Apparently, some things cannot be tolerated. For example, while Vice President Joe Biden was visiting Israel last week, Jerusalem's Regional Planning Council announced its approval of plans to construct apartments for 1,600 Israeli families in Israel's capital, Jerusalem. "I condemn the decision by the government of Israel to advance planning for new housing units in East Jerusalem," Biden said in a statement. "Condemn" is a word seldom used in diplomatic parlance — least of all in reference to an ally.
Israeli prime minister Benjamin Netanyahu immediately offered profuse apologies, but top Obama adviser David Axelrod nevertheless appeared on a Sunday talk show to complain that the White House had suffered "an affront, an insult." Commentators on National Public Radio fumed that Israel's behavior was "a slap in the face" and "too much to bear."
Apparently, other things are not so difficult to tolerate. For example, Fatah, the Palestinian organization that wields power in the West Bank, last week named a square in the town of El Bireh in memory of Dalal Mughrabi, the terrorist who in 1978 hijacked an Israeli bus and massacred 37 Israeli civilians — 13 of them children — and an American photographer. No one in the Obama administration or the elite media seemed to think this deserved condemnation or even serious criticism.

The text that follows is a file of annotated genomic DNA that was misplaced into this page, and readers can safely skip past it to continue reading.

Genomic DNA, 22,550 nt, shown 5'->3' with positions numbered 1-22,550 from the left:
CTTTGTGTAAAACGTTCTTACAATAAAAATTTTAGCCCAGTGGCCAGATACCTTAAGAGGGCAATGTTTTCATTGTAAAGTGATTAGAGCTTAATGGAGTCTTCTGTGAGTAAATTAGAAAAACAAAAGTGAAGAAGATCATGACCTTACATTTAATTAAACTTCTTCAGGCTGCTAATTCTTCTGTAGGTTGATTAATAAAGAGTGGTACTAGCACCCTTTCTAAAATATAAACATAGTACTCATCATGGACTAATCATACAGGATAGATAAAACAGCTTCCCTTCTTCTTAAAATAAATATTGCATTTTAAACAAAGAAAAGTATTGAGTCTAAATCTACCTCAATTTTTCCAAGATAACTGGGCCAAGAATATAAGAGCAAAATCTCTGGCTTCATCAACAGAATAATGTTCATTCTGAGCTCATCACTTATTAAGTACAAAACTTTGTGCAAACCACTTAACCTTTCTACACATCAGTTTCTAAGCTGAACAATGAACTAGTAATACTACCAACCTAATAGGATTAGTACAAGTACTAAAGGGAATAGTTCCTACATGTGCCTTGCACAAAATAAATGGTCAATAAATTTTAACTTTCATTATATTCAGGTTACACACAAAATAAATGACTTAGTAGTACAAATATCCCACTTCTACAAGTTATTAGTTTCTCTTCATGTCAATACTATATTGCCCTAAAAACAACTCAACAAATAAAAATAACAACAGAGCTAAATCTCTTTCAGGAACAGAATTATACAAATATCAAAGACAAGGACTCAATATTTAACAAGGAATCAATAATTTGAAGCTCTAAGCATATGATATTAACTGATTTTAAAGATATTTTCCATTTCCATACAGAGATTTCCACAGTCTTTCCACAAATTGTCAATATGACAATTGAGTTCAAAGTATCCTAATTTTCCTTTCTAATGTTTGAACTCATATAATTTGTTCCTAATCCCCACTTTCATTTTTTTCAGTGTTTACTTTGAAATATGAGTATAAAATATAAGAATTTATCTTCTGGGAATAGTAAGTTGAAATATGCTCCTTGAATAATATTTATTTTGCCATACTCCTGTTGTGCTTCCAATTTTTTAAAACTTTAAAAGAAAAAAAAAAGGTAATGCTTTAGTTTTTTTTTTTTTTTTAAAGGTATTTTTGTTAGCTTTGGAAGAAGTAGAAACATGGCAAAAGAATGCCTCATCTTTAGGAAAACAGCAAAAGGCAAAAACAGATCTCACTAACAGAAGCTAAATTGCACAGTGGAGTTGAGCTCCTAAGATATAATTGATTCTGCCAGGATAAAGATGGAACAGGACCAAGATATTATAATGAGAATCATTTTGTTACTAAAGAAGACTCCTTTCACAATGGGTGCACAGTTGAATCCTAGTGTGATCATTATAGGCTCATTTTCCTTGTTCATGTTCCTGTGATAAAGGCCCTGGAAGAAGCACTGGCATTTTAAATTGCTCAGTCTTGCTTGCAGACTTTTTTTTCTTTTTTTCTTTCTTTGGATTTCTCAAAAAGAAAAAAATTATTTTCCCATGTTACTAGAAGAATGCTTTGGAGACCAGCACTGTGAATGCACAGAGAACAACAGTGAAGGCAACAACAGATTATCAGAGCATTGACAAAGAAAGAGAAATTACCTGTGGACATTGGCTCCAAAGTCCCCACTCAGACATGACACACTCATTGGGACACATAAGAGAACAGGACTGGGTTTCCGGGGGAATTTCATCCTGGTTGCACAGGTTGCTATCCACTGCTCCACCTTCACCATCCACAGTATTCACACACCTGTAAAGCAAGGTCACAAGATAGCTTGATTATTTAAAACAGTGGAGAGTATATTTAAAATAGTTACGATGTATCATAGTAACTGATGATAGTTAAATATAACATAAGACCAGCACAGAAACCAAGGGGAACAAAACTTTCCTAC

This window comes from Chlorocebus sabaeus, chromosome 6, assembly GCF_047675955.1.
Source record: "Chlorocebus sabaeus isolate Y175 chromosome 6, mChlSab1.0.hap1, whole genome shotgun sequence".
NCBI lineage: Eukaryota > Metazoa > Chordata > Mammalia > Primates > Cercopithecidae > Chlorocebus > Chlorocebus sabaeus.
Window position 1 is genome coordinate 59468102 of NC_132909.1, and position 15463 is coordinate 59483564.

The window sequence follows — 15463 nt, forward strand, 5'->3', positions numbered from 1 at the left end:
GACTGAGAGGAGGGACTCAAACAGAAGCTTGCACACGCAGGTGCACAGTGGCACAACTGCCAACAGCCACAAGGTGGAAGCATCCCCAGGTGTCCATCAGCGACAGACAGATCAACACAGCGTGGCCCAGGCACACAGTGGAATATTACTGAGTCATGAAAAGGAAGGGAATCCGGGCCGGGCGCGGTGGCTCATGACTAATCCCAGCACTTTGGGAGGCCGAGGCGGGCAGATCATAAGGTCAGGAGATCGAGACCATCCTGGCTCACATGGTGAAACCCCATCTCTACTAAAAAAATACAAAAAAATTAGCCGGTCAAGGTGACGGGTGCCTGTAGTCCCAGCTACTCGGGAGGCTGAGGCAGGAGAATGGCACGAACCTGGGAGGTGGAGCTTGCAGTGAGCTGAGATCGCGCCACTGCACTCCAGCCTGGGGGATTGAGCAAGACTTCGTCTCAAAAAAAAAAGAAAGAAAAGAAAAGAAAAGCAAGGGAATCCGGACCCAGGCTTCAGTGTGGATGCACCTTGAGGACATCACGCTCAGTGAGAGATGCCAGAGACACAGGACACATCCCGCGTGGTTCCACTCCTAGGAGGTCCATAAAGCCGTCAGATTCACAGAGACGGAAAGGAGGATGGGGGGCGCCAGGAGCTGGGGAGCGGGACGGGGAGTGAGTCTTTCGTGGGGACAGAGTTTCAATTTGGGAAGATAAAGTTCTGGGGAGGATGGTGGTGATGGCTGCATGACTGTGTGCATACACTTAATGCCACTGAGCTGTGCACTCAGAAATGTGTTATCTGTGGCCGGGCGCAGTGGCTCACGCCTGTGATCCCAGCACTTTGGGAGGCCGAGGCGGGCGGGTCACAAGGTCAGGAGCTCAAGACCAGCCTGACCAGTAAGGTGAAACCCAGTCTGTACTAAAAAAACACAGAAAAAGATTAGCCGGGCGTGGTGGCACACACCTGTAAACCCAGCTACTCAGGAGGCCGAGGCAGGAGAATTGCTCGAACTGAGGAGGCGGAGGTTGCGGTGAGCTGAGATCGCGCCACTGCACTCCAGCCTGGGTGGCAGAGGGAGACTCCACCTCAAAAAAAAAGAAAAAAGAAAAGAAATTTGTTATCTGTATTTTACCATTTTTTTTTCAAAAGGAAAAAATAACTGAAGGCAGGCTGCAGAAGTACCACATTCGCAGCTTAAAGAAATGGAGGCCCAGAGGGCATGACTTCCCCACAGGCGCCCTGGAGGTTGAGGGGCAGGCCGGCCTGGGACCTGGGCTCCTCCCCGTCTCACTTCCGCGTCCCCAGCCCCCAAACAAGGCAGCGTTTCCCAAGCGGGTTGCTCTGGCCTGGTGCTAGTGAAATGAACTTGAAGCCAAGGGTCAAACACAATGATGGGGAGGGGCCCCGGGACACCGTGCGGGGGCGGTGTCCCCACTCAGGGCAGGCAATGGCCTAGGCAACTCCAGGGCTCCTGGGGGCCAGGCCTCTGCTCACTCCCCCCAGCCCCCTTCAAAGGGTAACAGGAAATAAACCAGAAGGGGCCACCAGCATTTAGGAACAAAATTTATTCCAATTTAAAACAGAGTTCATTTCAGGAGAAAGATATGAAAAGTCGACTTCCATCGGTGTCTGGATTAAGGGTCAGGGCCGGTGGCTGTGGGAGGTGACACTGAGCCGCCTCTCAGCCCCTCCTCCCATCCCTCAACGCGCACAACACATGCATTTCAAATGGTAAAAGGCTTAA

How do you explain the strange calculus that condemns building homes for citizens and condones celebrating terrorism? You start by understanding not how the "peace process" works — because it doesn't — but how "peace processors" think.
They have convinced themselves that the Palestinians will make peace with the Israelis when and if the Israelis make sufficient concessions. So the pressure must always be on the Israelis to offer more concessions.
Building apartments in Ramat Shlomo — a Jewish neighborhood that has become overcrowded and therefore requires denser housing — signals that the Israelis mean to stay in Jerusalem. That's not really surprising: Jews have lived in Jerusalem for the past 3,000 years. But, in the view of the peace processors, offering part of Jerusalem for inclusion in a future Palestinian state is a concession that will be necessary in exchange for Palestinian agreement to halt terrorism and recognize Israel as a permanent presence in the Middle East.
Historical footnote: The Palestinians did agree to halt terrorism and recognize Israel when they signed the 1993 Oslo Accords. But terrorism continued all the same, and now both Hamas and "more moderate" Fatah say they are "not bound" by those commitments.
Second historical footnote: At Camp David in 2000, Israel's then–prime minister Ehud Barak offered the Palestinians sections of East Jerusalem in which they would be able to establish the capital of a state that also would comprise 100 percent of Gaza and 95 percent of the West Bank. Then-leader of the Palestinians Yasser Arafat turned the offer down and launched a bloody intifada. In 2008, Israel's then–prime minister Ehud Olmert made a similar offer. No Palestinian leader was interested. The motto of the peace processors could be: Live and don't learn.